You’re paddling upriver heading back to your put-in spot after a long day’s paddle and you could use a rest to stretch your legs (or a restroom break, or shelter from wind and rain, or a bite to eat, or how about just a chit chat with a stranger). It’s a decent size river so marinas abound, but they’re all private.
Do you stop and dock/beach? How likely would a paddler be welcomed? For how long? What if you’re a group? What if it’s busy with members and you want to stay “out of the way”? How do you know if the snack bar is public? Etc…
If possible call or email marina(s) in advance of the day to see how welcoming they are. Otherwise hail on VHF as you approach. Either with YES or no answer, be very courteous to land or dock well out of the way of power/sail boaters on the move. Then seek out staff. Appearances matter, so make the effort to look presentable (not like you just finished a paddle marathon) especially if using dining and bathroom facilities. Polite and cheerful opens many doors. Spending some cash at marina store helps too even if just for a soda.
I live in a “private” marina of about 300 boats. Mine doesn’t have any good place to easily get out of a kayak except onto the docks, but I can give you some generalizations based on the community of people that live here. Keep in mind that my marina does allow liveaboards, while many don’t, so the cross section of people might be a bit different.
Generally, boaters of all types are friendly, helpful and very curious about “new” boats that show up. If you find someone and explain your situation and what you need (restroom, a place to sit, are there vending machines or a restaurant around?) I think the majority of the time the person will try to help you and not mind at all. If you came in and didn’t ask anyone and just hopped in the pool you might get some weird looks or someone might ask what you were doing. Theft and vandalism are problems in most marinas so if you identify to someone why you are there people are less likely to get suspicious - just be aware of that and likely you’ll be fine.
Bathrooms in many marinas are locked so you would likely have to find someone to let you in.
That said, if it’s a really ritzy place, or a Yacht Club (not the same as a marina!), or has a LOT of “Private” signs, I might find somewhere else. My marina is technically “private” but is pretty low key. We do have a gate on the landward side, but from my experiences living there I don’t see anyone having an issue with a kayaker who just needs to make a quick pit stop. Same would go for a small group, but maybe make more of an effort to ask someone if you’re in a large group. Docks and landings that look empty may not be truly empty.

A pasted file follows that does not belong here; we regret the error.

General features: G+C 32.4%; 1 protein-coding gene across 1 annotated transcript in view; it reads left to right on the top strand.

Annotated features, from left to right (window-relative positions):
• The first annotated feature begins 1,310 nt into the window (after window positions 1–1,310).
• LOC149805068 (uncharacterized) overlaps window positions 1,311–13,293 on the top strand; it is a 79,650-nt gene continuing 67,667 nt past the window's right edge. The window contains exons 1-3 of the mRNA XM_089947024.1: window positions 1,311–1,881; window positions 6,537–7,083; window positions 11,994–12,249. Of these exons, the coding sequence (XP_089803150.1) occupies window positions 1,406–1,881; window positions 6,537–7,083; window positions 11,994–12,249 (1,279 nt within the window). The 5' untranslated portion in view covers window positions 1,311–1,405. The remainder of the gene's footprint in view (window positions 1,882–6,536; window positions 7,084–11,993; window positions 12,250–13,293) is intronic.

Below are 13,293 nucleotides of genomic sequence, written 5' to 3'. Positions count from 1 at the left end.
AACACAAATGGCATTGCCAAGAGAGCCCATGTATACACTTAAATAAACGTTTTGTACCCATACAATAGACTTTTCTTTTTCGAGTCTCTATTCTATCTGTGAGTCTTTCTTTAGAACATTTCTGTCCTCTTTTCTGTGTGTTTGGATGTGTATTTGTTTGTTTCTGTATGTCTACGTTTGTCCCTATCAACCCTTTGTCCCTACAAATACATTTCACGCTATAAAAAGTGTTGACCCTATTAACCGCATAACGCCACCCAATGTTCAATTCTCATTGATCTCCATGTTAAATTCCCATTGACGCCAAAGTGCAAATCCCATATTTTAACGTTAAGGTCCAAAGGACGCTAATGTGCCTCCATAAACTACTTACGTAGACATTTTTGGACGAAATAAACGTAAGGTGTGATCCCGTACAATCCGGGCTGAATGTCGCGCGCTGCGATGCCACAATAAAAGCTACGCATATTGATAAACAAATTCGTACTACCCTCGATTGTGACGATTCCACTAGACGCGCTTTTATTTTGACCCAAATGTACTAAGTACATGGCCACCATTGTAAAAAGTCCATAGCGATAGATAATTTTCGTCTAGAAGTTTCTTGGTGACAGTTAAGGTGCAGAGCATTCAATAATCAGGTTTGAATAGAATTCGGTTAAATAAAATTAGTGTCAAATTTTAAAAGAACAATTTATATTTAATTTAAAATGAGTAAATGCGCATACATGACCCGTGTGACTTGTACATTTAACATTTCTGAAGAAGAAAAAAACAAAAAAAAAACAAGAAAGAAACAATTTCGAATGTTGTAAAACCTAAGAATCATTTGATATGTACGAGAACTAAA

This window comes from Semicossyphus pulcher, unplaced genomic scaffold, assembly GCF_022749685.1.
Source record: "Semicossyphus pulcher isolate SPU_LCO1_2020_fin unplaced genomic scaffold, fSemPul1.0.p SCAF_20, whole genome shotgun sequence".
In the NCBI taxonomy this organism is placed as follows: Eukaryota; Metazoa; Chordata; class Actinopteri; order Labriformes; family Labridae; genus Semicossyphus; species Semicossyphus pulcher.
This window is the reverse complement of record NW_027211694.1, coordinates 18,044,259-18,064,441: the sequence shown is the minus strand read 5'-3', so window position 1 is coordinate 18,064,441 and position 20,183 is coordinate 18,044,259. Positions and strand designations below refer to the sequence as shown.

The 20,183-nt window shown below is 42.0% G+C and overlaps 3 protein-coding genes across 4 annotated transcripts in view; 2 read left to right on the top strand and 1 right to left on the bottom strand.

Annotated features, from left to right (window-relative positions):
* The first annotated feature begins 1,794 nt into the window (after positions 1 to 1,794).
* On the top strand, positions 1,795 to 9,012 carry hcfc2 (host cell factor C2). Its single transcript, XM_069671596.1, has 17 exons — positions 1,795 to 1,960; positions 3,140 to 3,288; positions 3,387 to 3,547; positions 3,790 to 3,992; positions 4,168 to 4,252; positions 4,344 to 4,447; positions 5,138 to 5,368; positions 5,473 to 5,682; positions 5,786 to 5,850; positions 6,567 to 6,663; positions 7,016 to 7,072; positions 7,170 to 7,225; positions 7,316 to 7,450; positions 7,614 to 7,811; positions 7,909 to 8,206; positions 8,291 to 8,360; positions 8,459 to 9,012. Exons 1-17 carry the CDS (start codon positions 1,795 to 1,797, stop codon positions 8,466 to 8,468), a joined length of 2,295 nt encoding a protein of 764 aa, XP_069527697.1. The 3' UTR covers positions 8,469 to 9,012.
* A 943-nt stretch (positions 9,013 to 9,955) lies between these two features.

I agree with brodie. Most boaters are accommodating, but others tend to be snootie, especially about kayaks. I’ve been told that kayaks have no business out on open water. Where I launch on the Upper Chesapeake, much of the beach is posted off limits due to unexploded ordinance. The waterfront restaraunts cater to the boat traffic. I read or was told that the tidal zone is accessible to the public, but I would argue with an irate property owner about permission to relieve myself on the 3 ft strip. I only had concerns a few time and it worked out. I’d hope a Marina would have empathy and give you a break. I bought books for my area that highlight the features, restaraunts, utilities and marinas. Nest advice is be prepared in advance, but that doesn’t always work out. I guess it pays to be nice and test the waters, if in doubt.
Interesting you mention the unexploded ordinance in the Upper Chesapeake. I can almost guarantee at least one or two of those rounds around Bloodsworth Island came from when I was the checksite observer on a 5 inch 38 cal in the mid 70s. What a horrible gunnery range due to no elevation! But, it was close to the all the USN and USCG facilities in the Mid-Atlantic.
I paddled “home” a couple of weeks ago. Kind of fun, and kind of weird to have to paddle 8 miles to get back to my car, to drive home again. I can’t actually launch this kayak from the slip as it is too long!
Kayakhank. Now that is a gunnery range. The big holes are probably safe. It the little ones that might present danger. APG has an interesting history. I heard stories about them closing the bay down to the area around Kent Island during the WW2 ordinance testing. Not sure if it’s true.